Flyers forward Pierre-Edouard Bellemare arrived in Raleigh on Friday night excited to finally get back to work on Saturday. He’d missed the last eight games due to injury.
His excitement quickly morphed into fear and worry.
Many NHL players were glued to televisions, watching terrorist attacks unfold in Paris, with three reported bombings outside of France’s national soccer stadium.
For Bellemare, they quite literally hit home.
Bellemare, 30, is one of only two current NHL players born in France - and the only one to call Paris home. He admitted he could barely focus on Saturday night’s game against the Hurricanes.
“This whole news kind of put my game into perspective,” Bellemare told reporters Saturday in Carolina. “Whatever happened to me these last two weeks, it’s kind of somehow less important. You don’t think about yourself anymore at all. I don’t even think so much about the game tonight. I haven’t focused about anything else, really.”
Bellemare’s younger sister, Rose-Eliandre, made it home safely from central Paris on Friday before the attacks began. His mother, who lives 90 minutes outside of the city, was also safe.
Bellemare told reporters he patrolled Facebook for a roll call of friends to make sure they were safely accounted for on Friday night.
“It’s a shock,” Bellemare said. “You don’t expect these things to happen. It’s sad. You’re sad about what is going on and try to give support to the people. Mostly, you kind of worry about family and friends.”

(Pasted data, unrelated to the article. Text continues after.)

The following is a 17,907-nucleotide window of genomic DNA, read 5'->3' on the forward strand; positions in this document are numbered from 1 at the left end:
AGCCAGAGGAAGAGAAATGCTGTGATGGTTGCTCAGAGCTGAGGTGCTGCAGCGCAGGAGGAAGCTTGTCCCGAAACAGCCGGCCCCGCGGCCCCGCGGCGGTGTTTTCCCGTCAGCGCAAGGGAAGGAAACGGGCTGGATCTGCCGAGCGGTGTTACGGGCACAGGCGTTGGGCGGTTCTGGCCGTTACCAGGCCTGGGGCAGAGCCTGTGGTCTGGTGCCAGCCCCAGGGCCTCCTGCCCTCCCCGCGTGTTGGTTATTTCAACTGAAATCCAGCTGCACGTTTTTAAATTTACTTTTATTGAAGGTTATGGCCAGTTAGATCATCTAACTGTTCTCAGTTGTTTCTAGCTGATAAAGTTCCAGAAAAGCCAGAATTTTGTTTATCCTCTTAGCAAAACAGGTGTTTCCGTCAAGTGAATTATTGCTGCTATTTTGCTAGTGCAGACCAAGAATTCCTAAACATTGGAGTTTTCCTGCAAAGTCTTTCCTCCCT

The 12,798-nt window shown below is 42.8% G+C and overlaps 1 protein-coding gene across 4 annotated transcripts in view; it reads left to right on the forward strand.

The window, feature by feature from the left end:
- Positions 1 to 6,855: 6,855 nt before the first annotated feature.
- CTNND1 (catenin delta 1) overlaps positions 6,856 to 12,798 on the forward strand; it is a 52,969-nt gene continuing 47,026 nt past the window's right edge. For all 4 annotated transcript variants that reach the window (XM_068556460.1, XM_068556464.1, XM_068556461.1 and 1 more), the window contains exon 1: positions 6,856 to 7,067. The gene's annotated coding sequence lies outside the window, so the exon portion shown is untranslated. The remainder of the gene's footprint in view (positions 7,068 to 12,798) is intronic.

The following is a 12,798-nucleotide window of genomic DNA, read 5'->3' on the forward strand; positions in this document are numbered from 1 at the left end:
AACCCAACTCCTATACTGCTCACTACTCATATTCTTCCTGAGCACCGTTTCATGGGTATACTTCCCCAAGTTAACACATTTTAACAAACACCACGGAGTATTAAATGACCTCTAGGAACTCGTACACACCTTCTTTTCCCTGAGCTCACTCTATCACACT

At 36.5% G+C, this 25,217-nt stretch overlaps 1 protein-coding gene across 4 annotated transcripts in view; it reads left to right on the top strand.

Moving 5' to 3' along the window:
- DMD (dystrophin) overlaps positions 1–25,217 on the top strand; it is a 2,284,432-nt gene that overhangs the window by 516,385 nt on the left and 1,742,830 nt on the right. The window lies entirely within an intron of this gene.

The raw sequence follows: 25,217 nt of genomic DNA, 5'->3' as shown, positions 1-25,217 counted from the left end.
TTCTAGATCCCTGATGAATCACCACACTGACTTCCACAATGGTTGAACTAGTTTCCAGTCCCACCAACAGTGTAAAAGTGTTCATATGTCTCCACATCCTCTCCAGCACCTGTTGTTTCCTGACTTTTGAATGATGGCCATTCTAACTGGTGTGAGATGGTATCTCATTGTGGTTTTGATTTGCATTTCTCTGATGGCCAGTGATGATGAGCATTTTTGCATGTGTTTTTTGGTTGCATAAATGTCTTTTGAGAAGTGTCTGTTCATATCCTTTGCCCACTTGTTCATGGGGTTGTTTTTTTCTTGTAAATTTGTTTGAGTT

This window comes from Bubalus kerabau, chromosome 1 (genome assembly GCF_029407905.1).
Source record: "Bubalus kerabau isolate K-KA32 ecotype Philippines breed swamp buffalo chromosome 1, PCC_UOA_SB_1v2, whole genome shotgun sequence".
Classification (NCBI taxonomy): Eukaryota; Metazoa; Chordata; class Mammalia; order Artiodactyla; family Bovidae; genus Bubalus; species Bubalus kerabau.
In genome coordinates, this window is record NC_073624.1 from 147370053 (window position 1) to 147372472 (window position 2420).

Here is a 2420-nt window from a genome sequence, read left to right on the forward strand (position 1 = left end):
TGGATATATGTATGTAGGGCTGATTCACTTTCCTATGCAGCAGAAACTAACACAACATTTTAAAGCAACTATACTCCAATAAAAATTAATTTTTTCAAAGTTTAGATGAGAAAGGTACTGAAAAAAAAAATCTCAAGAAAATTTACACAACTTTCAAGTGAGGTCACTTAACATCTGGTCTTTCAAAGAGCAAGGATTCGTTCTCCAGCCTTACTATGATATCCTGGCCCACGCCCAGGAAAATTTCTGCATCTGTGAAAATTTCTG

News agencies reported at least 129 people were killed in the coordinated attacks, with ISIS taking responsibility. Bellemare attended soccer matches in the stadium where security guards reportedly thwarted a bombing during a friendly between France and Germany.
The NHL sent an advisory to all 30 clubs to be on “heightened alert” after Friday’s events targeted areas with large crowds. The league implemented mandatory magnetometer screening for all fans entering arenas prior to the start of the season in September.
The Ottawa Senators held a moment of silence on Saturday afternoon at Canadian Tire Centre prior to their matchup with the Rangers. They also played the French national anthem, “Le Marseillaise,” along with “O Canada” and the “Star Spangled Banner.”
Dozens of NHL players offered support for France and victims of the attacks on social media.
Dallas Stars forward Antoine Roussel is the only other French-born player active in the NHL. Roussel is from Roubaix, France, approximately two and a half hours north of the French capital. Former Senators forward Stephane Da Costa, now playing in Russia, is also from Paris.
Bellemare’s addition to the NHL ranks last season meant a lot for the French hockey federation. Two of the nine players born in France in the NHL’s 98-year history were raised in Canada: Paul MacLean (Nova Scotia) and Pat Daley (New Brunswick). The seven others, including Roussel and Cristobal Huet, have combined for just 777 games played, less than half of the sovereign nation of Jaromir Jagr.
Bellemare vowed Paris will rebound again after a second stomach-turning attack in a year.
“Paris is the city of life,” Bellemare said. “Last year, we were united after what happened [in the Charlie Hebdo attack]. The country will be the same now and even stronger.”
Frank Seravalli can be reached at email@example.com.